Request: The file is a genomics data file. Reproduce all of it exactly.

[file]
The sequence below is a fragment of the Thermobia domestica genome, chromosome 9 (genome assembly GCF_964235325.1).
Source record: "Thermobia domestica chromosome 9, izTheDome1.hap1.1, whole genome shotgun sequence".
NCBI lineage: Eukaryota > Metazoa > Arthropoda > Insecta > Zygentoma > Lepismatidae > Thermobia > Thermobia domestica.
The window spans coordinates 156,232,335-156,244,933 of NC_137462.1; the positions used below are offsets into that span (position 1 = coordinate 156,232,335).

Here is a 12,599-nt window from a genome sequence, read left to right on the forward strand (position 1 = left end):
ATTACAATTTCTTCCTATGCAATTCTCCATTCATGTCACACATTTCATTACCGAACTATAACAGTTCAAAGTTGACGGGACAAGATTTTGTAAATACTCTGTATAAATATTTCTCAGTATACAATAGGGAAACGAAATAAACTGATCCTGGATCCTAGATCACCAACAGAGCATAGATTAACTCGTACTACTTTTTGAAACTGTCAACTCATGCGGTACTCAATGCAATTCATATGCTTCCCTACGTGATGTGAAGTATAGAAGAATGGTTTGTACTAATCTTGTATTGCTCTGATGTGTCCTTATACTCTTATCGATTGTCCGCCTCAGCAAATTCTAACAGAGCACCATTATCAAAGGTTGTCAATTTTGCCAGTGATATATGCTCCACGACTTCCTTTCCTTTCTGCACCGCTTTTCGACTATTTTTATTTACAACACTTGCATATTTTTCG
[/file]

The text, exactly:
The sequence below is a fragment of the Thermobia domestica genome, chromosome 9 (genome assembly GCF_964235325.1).
Source record: "Thermobia domestica chromosome 9, izTheDome1.hap1.1, whole genome shotgun sequence".
NCBI lineage: Eukaryota > Metazoa > Arthropoda > Insecta > Zygentoma > Lepismatidae > Thermobia > Thermobia domestica.
The window spans coordinates 156,232,335-156,244,933 of NC_137462.1; the positions used below are offsets into that span (position 1 = coordinate 156,232,335).

Here is a 12,599-nt window from a genome sequence, read left to right on the forward strand (position 1 = left end):
ATTACAATTTCTTCCTATGCAATTCTCCATTCATGTCACACATTTCATTACCGAACTATAACAGTTCAAAGTTGACGGGACAAGATTTTGTAAATACTCTGTATAAATATTTCTCAGTATACAATAGGGAAACGAAATAAACTGATCCTGGATCCTAGATCACCAACAGAGCATAGATTAACTCGTACTACTTTTTGAAACTGTCAACTCATGCGGTACTCAATGCAATTCATATGCTTCCCTACGTGATGTGAAGTATAGAAGAATGGTTTGTACTAATCTTGTATTGCTCTGATGTGTCCTTATACTCTTATCGATTGTCCGCCTCAGCAAATTCTAACAGAGCACCATTATCAAAGGTTGTCAATTTTGCCAGTGATATATGCTCCACGACTTCCTTTCCTTTCTGCACCGCTTTTCGACTATTTTTATTTACAACACTTGCATATTTTTCG